Barack Cohen, PhD
Dept. of Genetics
Washington University School of Medicine
St. Louis, MO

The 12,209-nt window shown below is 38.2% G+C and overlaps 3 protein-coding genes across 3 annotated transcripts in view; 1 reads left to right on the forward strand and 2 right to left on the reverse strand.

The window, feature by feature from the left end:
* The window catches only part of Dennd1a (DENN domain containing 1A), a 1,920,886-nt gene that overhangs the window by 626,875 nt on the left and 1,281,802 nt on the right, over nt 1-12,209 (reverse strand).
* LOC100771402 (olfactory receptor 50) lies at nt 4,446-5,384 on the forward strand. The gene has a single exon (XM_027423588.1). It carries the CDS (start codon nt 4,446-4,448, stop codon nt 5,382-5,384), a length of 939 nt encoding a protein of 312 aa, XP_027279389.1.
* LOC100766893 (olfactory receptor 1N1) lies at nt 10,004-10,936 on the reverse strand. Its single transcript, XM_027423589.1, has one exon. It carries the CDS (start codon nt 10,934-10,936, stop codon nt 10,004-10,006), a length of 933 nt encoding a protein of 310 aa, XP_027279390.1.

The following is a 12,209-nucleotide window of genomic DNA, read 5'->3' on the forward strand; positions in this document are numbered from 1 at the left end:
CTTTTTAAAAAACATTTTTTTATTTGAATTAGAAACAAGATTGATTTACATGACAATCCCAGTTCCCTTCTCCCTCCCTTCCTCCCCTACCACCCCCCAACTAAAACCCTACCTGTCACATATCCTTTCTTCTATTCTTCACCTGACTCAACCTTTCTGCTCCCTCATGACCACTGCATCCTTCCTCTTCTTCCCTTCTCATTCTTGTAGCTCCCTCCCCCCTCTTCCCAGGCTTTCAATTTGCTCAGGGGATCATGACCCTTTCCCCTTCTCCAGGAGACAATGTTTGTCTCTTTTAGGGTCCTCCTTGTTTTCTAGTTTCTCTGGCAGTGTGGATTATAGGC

Brief Abstract: Large mammalian genomes contain millions of copies of the short, degenerate sequence motifs that recognize sequence specific DNA binding proteins. However, data from large scale studies of transcription factor binding studies show that only 1 in every 1000 potential sites are occupied in vivo. How is this specificity achieved. Two hypotheses have been put forward to explain this observation. One hypothesis states that the chromatin environment plays an instructive role in determining which transcription factor binding sites are bound and which are ignored. A second hypothesis is that local primary DNA sequence features distinguish functional from non-functional sites. I will discuss experiments in our lab that aim to distinguish between these two hypotheses.